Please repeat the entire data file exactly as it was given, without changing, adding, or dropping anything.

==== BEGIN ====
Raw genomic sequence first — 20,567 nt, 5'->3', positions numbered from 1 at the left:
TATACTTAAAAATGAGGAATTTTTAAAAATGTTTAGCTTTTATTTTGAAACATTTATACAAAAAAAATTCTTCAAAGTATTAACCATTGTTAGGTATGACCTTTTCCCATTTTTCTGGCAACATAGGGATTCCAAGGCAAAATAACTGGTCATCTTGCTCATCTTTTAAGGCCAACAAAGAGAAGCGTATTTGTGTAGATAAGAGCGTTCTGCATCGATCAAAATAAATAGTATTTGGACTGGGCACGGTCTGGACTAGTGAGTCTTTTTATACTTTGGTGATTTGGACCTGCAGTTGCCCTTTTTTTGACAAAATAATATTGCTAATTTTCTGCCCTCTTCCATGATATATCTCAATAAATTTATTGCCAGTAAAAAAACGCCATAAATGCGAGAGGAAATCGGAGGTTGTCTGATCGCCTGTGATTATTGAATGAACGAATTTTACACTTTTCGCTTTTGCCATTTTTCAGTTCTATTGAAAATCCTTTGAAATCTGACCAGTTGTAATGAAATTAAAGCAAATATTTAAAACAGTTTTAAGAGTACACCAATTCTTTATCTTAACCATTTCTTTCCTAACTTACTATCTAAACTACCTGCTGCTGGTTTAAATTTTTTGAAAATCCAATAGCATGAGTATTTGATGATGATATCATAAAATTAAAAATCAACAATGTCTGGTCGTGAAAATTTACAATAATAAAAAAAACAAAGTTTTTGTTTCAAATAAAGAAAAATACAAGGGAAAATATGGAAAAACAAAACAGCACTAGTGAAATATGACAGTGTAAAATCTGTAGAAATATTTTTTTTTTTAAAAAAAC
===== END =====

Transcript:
Raw genomic sequence first — 20,567 nt, 5'->3', positions numbered from 1 at the left:
TATACTTAAAAATGAGGAATTTTTAAAAATGTTTAGCTTTTATTTTGAAACATTTATACAAAAAAAATTCTTCAAAGTATTAACCATTGTTAGGTATGACCTTTTCCCATTTTTCTGGCAACATAGGGATTCCAAGGCAAAATAACTGGTCATCTTGCTCATCTTTTAAGGCCAACAAAGAGAAGCGTATTTGTGTAGATAAGAGCGTTCTGCATCGATCAAAATAAATAGTATTTGGACTGGGCACGGTCTGGACTAGTGAGTCTTTTTATACTTTGGTGATTTGGACCTGCAGTTGCCCTTTTTTTGACAAAATAATATTGCTAATTTTCTGCCCTCTTCCATGATATATCTCAATAAATTTATTGCCAGTAAAAAAACGCCATAAATGCGAGAGGAAATCGGAGGTTGTCTGATCGCCTGTGATTATTGAATGAACGAATTTTACACTTTTCGCTTTTGCCATTTTTCAGTTCTATTGAAAATCCTTTGAAATCTGACCAGTTGTAATGAAATTAAAGCAAATATTTAAAACAGTTTTAAGAGTACACCAATTCTTTATCTTAACCATTTCTTTCCTAACTTACTATCTAAACTACCTGCTGCTGGTTTAAATTTTTTGAAAATCCAATAGCATGAGTATTTGATGATGATATCATAAAATTAAAAATCAACAATGTCTGGTCGTGAAAATTTACAATAATAAAAAAAACAAAGTTTTTGTTTCAAATAAAGAAAAATACAAGGGAAAATATGGAAAAACAAAACAGCACTAGTGAAATATGACAGTGTAAAATCTGTAGAAATATTTTTTTTTTTAAAAAAAC